Imagine you’re Paul Revere, riding from Boston to Lexington to warn citizens that the redcoats were coming. He may not be as fast as computer networks today, but Paul Revere was essentially acting much like a broadcast would- he was relaying his message to the entire town of Lexington.
A broadcast, in particular, is a simple message that is sent to all clients on a local area network. But just exactly what enables a network to broadcast a message to every single client on the network?
What is a Broadcast Address?
A broadcast address is an address used to indicate that information being sent out should be delivered to every client on the local area network. These addresses are always the highest number possible in a particular network address or subnet. We’ll cover subnets later, for now let’s take a closer look at the most common broadcast address: Data Link Layer broadcasts.
Broadcasts on the Data Link Layer correspond to MAC addresses. MAC address broadcasts are generally the easiest to understand, since they aren’t affiliated with IP addresses or subnetting. In fact, all you really need to remember is FF:FF:FF:FF:FF:FF. Whereas this MAC address would normally be comprised of different hexadecimal values, it is instead simply all F’s. (As we know, each F stands for the highest number in hexadecimal: 15)
When a MAC address broadcast is sent out, each network interface card on the local area network will see the broadcast address and automatically pass the information up to the upper layers of the OSI model. So far it’s simple- right? Now let’s get back to the subnetting and IP address topics that are present on the Network Layer.
How IP Broadcasts are Sent via the Network Layer
Remember how we stated that broadcast addresses are always the highest-most number in an address range? IP broadcasts are no exception! On a network that isn’t subnetted, we can simply place 1’s in place for each bit in the host portion. The result: our very own broadcast address!
Things are still fairly simple: simply replace each host portion with the highest number you can create with 8 bits: 255. Notice that the network portions do not change- just the host portions.
Sadly, this is where things start to get a little trickier: we need to find the broadcast address of a subnetted network.
How to Find the Broadcast Address of a Subnetted Network
We need two things to find the broadcast address of a subnetted network: an IP address, and the subnet mask. The process is simple: find the inverse of the subnet mask. Then take the result, and logically OR it with the IP address to get the broadcast address.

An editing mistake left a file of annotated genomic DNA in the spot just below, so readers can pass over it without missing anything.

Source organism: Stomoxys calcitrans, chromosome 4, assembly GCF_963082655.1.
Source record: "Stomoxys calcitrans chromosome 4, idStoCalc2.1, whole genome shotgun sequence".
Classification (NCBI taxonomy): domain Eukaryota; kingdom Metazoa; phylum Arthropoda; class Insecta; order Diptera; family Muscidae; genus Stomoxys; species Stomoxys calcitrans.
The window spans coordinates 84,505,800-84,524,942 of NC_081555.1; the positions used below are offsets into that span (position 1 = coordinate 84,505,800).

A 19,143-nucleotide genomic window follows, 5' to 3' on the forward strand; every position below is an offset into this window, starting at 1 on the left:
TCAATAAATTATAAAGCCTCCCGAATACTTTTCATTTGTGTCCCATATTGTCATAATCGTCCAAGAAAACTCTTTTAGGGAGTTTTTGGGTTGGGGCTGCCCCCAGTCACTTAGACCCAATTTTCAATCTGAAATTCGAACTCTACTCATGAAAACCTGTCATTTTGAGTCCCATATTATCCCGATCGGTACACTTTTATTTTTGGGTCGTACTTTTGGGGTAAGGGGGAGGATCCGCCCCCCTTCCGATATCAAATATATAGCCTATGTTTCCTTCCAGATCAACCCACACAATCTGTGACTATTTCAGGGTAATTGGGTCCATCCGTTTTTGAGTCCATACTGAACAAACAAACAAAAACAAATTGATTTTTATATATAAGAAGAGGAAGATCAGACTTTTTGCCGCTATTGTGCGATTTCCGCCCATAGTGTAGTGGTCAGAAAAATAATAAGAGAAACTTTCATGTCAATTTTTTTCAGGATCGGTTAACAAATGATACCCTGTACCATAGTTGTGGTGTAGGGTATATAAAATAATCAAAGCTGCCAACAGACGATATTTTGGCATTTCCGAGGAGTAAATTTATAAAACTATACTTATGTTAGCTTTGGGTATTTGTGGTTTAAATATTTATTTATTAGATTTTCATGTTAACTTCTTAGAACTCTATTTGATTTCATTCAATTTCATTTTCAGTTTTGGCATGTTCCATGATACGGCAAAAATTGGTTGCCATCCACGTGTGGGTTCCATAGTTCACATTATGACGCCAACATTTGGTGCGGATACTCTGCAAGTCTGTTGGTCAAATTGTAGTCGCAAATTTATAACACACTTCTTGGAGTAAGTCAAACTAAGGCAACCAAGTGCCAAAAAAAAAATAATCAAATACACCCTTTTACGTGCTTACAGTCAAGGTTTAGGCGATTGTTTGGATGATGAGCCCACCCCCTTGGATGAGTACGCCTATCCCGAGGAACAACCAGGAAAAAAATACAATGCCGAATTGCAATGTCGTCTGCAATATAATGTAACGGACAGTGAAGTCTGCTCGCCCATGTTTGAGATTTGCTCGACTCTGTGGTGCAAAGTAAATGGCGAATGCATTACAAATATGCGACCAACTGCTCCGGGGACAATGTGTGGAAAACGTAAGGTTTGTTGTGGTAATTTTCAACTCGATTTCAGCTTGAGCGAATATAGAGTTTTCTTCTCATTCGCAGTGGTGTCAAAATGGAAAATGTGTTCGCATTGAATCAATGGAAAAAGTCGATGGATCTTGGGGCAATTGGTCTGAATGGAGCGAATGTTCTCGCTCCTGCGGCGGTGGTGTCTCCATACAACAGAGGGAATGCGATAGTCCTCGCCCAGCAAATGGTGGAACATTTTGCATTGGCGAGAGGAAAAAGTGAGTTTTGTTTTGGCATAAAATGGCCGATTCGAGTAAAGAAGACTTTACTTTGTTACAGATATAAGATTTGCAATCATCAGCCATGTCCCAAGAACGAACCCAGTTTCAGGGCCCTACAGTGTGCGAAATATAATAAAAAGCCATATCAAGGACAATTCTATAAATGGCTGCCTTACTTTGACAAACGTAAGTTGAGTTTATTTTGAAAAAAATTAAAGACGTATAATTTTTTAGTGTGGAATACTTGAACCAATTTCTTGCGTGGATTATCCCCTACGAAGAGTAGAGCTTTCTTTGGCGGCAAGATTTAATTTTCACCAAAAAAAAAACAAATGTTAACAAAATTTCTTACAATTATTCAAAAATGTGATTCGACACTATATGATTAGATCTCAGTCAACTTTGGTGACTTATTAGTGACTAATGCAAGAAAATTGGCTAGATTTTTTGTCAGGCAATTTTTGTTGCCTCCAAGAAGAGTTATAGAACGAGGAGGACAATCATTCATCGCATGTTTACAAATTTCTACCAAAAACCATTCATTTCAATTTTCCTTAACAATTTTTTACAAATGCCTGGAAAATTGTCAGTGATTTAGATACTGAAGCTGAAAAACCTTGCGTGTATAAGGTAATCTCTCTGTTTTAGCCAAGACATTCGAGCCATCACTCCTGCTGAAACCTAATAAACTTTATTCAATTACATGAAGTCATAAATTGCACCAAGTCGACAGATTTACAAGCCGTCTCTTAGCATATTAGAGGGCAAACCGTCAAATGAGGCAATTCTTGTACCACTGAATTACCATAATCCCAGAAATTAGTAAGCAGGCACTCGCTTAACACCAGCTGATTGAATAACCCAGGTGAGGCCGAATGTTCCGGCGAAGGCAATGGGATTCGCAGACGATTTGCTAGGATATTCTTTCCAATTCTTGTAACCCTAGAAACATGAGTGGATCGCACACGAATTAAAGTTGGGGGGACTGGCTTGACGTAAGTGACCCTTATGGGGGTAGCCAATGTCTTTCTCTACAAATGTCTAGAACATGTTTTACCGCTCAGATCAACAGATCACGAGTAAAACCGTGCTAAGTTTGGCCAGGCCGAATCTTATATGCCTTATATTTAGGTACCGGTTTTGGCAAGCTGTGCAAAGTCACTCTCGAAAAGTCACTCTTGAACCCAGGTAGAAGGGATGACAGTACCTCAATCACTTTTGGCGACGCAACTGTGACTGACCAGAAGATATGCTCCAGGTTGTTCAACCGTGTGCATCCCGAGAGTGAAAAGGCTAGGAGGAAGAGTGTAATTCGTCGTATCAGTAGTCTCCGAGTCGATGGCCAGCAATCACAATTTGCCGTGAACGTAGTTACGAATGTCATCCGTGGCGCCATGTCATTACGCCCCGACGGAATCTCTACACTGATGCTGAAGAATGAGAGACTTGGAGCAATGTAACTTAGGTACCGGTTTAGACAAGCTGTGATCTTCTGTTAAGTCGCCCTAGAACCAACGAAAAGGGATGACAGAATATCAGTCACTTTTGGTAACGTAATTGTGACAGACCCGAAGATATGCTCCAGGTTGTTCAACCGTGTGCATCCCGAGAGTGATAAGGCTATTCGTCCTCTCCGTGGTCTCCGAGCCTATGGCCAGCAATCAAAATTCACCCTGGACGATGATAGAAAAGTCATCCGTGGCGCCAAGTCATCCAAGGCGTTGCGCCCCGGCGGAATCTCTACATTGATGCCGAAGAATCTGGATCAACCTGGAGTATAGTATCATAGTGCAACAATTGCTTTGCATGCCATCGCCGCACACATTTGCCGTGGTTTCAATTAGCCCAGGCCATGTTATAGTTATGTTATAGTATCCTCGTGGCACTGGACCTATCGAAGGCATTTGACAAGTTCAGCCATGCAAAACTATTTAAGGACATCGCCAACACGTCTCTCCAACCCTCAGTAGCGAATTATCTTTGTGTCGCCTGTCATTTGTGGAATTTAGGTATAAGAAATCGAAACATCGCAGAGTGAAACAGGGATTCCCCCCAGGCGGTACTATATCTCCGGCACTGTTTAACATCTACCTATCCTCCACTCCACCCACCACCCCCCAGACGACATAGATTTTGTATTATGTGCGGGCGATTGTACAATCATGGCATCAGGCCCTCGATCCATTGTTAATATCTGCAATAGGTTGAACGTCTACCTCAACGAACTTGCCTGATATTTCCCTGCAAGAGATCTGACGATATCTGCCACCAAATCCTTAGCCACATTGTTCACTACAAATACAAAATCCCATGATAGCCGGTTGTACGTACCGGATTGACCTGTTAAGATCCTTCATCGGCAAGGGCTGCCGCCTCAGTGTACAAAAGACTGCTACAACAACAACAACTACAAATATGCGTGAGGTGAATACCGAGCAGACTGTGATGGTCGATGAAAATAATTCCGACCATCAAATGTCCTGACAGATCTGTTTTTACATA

Of course, we can convert the above binary result to decimal and get the broadcast address of 192.168.16.31. If you aren’t familiar with the OR process, it’s rather simple. If there is a 1 in either the IP or subnet field, then the result will always be a 1. (Otherwise, the result is 0)
Now we know how to find the broadcast address and how it works- but what is it used for?
What are Broadcast Addresses used for?
Broadcasts are generally used for several reasons:
- Address Resolution Protocol (ARP) uses broadcasts to map physical addresses to logical addresses. To build the table of hosts, a device needs to send a broadcast to every other device on the network to essentially find out who is where.
- Several types of network protocols and services use broadcasts in the same way. Dynamic Host Configuration Protocol (DHCP), for instance, requires that broadcasts be used to dynamically assign an IP address to computers on a network.
- Routing protocols such as Routing Information Protocol (RIP) use broadcasts to send out “advertisements.” This advertisement is used by routers to map out the topology of a network, so that data can be routed to the appropriate place accordingly. (Interesting enough, this protocol will attempt to find the fasted route through a network to a destination, based on how many “hops” it takes to get from the sender to the receiver.)
Final Points of Interest on Broadcasts
Keep in mind that broadcasts will travel to every single client on a network- at least, until a router is encountered. A router is the only device that can separate a broadcast domain. Logically, this is mandatory for the internet to exist. What do you think would happen if broadcasts were being sent from network to network- all over the internet? (Hint: no more Internet.)
Also make note that broadcast addresses should never be used as host addresses. This can be confused in subnetting, where it isn’t always clear where the host portion starts and ends. The broadcast address is reserved as the highest value- and likewise, no IP address should use a broadcast address or problems will arise.